The make-up of the sector varies hugely from region to region but the review argues that interventions are too often based on narratives of what is happening in London.
Enforcement of the regulations that do exist is haphazard and austerity has seen local authorities cut back their enforcement teams even as the sector has doubled in some areas.
But at the same time they say the system is evolving via ‘tenure blur’ as it becomes more difficult to establish firm boundaries between ‘private’ and ‘social’ letting arrangements and England heading for a market more firmly split between owners and renters.
At the bottom end of the market, the call for an urgent review by the housing and work and pensions departments of how best to meet the needs of low-income tenants, adding that ‘it is unlikely that the desired impacts of the Homeless Prevention Act and new government targets to reduce homelessness will be achievable without such a review taking place’.
The current focus on longer tenancies (though it remains to be seen whether the government will make them mandatory) is seen as an indication of a focus on the needs of the middle market rather than the problems faced by low income renters.
And they repeat a warning from 2008 about the dangers of ‘incentive inflation’ as local authorities compete for property to be used as temporary accommodation.
‘Mediated tenancies’ may look like a solution, they say, but things are getting worse as more and more councils look outside their areas for rentals.
At the top end of the market, they sound a note of scepticism about Build to Let and call for a debate about its advantages and disadvantages. Hailed for generating new homes of generally higher quality in many quarters, its development has also relied on high levels of indirect subsidy (for example by reducing affordable housing requirements) and in some cases on low quality permitted development of offices into rentals.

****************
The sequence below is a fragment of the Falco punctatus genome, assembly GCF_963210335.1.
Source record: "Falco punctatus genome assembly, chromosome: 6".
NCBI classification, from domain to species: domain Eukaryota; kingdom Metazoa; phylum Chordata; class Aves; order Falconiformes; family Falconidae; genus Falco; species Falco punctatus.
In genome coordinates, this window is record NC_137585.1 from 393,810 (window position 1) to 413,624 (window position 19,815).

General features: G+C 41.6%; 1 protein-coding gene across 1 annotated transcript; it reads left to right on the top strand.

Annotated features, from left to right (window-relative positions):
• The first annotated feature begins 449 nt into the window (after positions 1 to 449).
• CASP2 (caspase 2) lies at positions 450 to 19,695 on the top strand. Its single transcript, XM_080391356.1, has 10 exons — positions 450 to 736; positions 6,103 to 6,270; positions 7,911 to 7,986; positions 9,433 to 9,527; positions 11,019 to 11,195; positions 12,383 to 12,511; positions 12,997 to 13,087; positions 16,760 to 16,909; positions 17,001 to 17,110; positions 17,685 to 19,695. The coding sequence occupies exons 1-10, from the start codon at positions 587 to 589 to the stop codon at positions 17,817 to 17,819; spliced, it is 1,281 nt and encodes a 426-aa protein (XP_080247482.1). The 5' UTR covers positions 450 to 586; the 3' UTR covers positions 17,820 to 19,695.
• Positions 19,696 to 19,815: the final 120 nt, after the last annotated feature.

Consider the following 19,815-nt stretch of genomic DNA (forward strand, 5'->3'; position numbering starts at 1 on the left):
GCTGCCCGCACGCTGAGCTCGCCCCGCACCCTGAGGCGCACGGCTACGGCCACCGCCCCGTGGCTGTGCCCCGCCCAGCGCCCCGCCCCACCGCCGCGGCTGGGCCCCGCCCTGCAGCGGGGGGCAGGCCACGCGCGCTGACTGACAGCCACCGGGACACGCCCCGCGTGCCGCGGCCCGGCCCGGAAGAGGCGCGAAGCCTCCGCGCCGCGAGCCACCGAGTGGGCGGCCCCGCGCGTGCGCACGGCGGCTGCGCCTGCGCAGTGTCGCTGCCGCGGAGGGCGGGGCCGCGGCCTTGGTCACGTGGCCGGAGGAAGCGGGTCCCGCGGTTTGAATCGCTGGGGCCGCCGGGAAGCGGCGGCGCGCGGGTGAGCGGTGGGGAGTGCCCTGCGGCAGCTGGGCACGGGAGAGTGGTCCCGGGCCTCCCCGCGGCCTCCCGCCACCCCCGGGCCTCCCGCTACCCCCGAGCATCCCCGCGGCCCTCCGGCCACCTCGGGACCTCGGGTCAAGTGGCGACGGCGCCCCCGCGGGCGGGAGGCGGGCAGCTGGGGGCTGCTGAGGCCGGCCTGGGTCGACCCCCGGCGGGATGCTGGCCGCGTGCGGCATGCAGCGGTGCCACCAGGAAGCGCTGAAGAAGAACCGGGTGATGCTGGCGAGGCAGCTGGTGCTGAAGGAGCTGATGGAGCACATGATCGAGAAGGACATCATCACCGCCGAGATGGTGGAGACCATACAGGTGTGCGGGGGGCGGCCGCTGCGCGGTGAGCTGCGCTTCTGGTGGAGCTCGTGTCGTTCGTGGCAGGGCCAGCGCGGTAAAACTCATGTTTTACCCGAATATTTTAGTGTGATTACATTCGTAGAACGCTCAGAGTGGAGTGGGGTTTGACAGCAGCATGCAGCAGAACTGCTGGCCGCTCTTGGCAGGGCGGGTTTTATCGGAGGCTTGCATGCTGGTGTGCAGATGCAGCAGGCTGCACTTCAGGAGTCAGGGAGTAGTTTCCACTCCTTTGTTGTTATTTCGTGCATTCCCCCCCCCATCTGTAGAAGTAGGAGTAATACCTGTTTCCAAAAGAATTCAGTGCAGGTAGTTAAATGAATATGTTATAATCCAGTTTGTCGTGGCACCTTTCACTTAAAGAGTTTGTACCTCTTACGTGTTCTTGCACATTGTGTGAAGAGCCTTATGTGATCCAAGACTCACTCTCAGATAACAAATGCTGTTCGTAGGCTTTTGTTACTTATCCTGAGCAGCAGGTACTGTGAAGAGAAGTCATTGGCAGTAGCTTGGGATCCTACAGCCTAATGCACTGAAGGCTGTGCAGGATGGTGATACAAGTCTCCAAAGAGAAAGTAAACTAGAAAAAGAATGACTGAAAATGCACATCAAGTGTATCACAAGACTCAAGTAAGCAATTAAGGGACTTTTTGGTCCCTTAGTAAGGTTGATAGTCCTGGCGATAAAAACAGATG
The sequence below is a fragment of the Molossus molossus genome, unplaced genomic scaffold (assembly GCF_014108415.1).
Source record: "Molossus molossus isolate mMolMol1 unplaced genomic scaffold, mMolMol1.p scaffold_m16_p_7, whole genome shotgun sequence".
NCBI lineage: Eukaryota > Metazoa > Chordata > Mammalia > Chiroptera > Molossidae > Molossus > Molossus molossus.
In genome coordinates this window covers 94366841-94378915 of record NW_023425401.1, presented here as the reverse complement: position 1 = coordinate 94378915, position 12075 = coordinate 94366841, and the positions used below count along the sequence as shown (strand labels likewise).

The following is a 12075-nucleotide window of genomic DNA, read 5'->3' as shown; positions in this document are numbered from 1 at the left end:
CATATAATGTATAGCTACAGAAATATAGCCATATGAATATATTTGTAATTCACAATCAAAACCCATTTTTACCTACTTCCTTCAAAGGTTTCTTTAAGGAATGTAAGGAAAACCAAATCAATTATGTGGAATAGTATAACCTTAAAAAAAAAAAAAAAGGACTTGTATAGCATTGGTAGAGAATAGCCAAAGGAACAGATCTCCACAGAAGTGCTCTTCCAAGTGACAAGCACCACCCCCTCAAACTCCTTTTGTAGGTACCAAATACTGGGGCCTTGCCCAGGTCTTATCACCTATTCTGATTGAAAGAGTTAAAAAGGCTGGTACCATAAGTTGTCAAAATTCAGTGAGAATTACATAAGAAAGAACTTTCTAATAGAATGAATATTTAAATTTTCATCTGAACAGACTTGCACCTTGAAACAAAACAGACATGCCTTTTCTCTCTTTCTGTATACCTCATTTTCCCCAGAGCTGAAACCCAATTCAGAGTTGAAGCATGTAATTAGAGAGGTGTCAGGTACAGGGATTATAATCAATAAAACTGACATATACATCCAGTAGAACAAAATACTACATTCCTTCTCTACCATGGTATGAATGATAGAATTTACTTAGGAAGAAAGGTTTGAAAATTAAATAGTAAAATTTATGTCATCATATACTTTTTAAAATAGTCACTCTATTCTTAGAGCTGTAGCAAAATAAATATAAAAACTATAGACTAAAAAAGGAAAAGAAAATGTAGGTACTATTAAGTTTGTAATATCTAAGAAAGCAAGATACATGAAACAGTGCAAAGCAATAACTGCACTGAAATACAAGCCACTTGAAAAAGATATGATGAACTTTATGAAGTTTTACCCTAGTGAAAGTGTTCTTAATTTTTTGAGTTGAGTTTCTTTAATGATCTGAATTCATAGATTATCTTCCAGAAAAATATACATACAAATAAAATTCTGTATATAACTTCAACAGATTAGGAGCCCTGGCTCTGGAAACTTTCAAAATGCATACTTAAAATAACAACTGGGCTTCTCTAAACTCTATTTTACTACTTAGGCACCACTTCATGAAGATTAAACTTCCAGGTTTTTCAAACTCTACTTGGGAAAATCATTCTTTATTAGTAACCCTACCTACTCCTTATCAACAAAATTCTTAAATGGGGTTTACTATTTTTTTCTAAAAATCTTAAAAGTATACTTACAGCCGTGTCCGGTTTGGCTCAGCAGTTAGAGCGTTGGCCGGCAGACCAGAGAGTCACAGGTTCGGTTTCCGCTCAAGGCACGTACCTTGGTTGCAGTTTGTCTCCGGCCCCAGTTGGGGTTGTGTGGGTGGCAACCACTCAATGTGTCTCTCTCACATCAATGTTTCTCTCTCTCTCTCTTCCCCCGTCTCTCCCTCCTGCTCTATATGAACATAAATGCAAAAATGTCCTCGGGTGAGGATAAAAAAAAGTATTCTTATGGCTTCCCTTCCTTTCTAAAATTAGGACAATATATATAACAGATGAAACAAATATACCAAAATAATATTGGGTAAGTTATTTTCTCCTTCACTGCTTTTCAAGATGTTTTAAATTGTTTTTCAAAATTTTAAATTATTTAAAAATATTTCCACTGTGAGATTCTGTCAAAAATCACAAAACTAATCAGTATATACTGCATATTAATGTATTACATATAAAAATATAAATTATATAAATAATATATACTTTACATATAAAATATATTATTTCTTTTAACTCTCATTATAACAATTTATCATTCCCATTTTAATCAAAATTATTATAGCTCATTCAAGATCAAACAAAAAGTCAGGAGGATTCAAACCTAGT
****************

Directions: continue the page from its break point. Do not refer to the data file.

On security of tenure, they argue that any reform must address all the aspects of a tenancy to be successful – not just the length of a tenancy but liability for rent, rent increases within the tenancy, the length of the notice period and the ‘no fault’ eviction regime.
Any reform has to acknowledge that landlords and tenants see different elements of the assured shorthold regime as necessary to the mitigation of risk, they say, and further recommendations should only follow a thorough evaluation of the changes in Scotland.
This is a review with much to recommend it: it offers a comprehensive analysis of the wide-ranging nature of the sector; and the fact that it even has to call for a national strategy drawing in departments from across government says it all about the lack of one so far.
The review also makes the crucial point that many of the problems we see in the sector are actually the result of failures in home ownership and social housing – for too many people private renting is the only option rather than the active choice that it would be in an ideal world
However, as in 2008, the diagnosis of the problems seems a lot stronger than the prescription of solutions – waiting to see what happens in Scotland before deciding what to do about tenancy reform sounds like a good excuse for the government in England to continue with piecemeal interventions and kick more fundamental reform down the road.
I hope I’m wrong but it seems more than likely that we’ll be back here in 2028 talking about the same, depressingly familiar problems.